fbpx Skip to content

Confident professional businessman smiling at camera office and business team working on background selective focus

“Things work out for the best for those who make the best of how things work out.” – John  Wooden

 Would it be okay if I sit next to you?”

It seems like a pretty ordinary question…with a pretty obvious answer.  But this past Friday it was in reality a most unusual question…with a potentially messy answer. Let me explain.

It was about an hour into a Southwest flight heading home. I was enjoying a vacant middle seat next to me and had just begun working on this Monday Morning Motivation. On the flexible plastic seat tray rested my laptop, my journal, a coffee, a recently delivered ice water, and a half-eaten banana. The fact that I hadn’t spilled anything yet was already somewhat miraculous.

And then a woman pats me on the shoulder, looks into my eyes, smiles, and asks the question above.

I look down at my tray, then back at her, smiled and responded, Yes!

Shut my laptop. Closed the journal. Tucked the banana in my bag. Handed her my water. Picked up my coffee. Shut the seat tray. Grabbed my suit jacket off the middle seat. Unfastened my seatbelt and stood in the middle aisle like a clown balancing one-too-many items.

She sat down in the middle seat.

I sat back down.

And she spoke.

Heather explained that she had heard me speak at a conference six months ago. She had bought a copy of my parents’ book Overwhelming Odds at the event and gave it to her kids for Christmas.  When my book ON FIRE was released in March, she purchased copies for her daughters, and additional copies for friends and family.  One of the copies was a gift for her brother.

Heather became visibly emotional as she continued.

Almost a decade earlier, her brother made a string of terrible decisions that tore the family apart. It damaged the family to such a degree, in fact, that her brother had not spoken to his parents since.

After years of separation, he wanted to return, to make amends, to say he was sorry. But he wasn’t sure he could.

As he and his sister had lined up to board the plane to his parents’ hometown earlier that day, he was having second thoughts about going. What if his parents wouldn’t forgive him? What if they could not forget? What if they didn’t want him back?

As he was preparing to step out of line and go back to the car, a guy walked up, smiled at them, and stood directly in front of them as they prepared to board the plane.

He looked at his sister, his eyes got big, and he asked quietly, “Isn’t he that guy?”

That guy, Heather confirmed, had just written a book that in part had given her brother the courage to even consider reconciliation. That guy had shared that miracles still happen, but we must be brave enough to look for them, bold enough to live into them and selfless enough to encourage others to experience them, too.  That guy had even included in the book a story about a family reconnecting after years of separation.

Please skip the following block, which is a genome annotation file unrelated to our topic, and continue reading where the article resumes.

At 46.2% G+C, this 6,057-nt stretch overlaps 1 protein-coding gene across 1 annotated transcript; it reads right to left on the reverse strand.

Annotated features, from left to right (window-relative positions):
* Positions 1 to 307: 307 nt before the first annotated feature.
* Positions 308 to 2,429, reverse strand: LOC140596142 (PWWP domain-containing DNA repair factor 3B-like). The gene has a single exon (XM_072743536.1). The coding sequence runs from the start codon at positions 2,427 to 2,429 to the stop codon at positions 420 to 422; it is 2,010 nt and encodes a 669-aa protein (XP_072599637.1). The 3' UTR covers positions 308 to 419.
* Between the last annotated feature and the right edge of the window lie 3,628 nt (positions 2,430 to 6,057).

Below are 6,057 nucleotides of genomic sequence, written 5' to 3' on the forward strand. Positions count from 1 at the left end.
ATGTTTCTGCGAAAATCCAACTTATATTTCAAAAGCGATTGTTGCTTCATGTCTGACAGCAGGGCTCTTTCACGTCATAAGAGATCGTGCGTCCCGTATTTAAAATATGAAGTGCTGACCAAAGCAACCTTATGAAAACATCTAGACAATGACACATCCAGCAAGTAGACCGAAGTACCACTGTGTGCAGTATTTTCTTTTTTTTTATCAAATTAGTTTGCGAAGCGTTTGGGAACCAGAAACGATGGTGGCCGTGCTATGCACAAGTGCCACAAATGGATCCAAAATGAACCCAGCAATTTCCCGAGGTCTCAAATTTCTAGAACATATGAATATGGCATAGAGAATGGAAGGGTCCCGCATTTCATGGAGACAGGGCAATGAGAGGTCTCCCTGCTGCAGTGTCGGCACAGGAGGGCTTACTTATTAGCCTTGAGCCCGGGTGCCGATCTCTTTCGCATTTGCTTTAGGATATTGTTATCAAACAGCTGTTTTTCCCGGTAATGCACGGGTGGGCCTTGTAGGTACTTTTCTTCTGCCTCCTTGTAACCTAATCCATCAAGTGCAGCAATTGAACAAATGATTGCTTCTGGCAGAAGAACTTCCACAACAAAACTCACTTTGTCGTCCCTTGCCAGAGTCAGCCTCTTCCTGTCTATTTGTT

That guy, she said, is the reason that a few rows back a man is on a plane, rereading On Fire, and preparing to reconnect with his parents.

My friends, I don’t believe in coincidences.  I don’t believe in accidents.

I don’t believe it was an accident that I got burned.

Or that I survived.

Or that I never told anyone about it until my dad got Parkinson’s disease and lost his job.

Which created the time and the space and the mindset for him and my mom to write a little book called Overwhelming Odds.

Which changed my life.

Which freed me to embrace terrible scars and brutal tragedy as the gifts they always were.

Which lead me to accept the reflection in the mirror and to begin sharing my story.

Eventually writing my own book and speaking out of town late on a Thursday night last week.

Which lead me to stand in line, groggy-eyed, early on a Friday morning next to a family looking to reconcile past mistakes and take back the possibilities of life.

No, friends, I don’t believe in coincidences or accidents.

What I know now is that there almost always comes a time when we look back and know exactly why something happened. It may not be exactly what we wanted or hoped for, but it has lead perfectly to where we are today. [Tweet this] | [Share on Facebook]

So, are you that guy (or that gal!)?

When we quit making excuses, stop blaming others and start waking up to the great miracle of our lives; when we embrace the sacred connection we share with others and boldly respond to opportunities, challenges and life with the answer “Yes” then we confidently are that guy and gal.

My friends, this is your day to be that guy. This is your day to be that gal.

This is your day. Live Inspired.

What is one moment in your life that you now see looking back has lead you perfectly to where you are? Share your story in the comments below.

Leave a Reply

Your email address will not be published. Required fields are marked *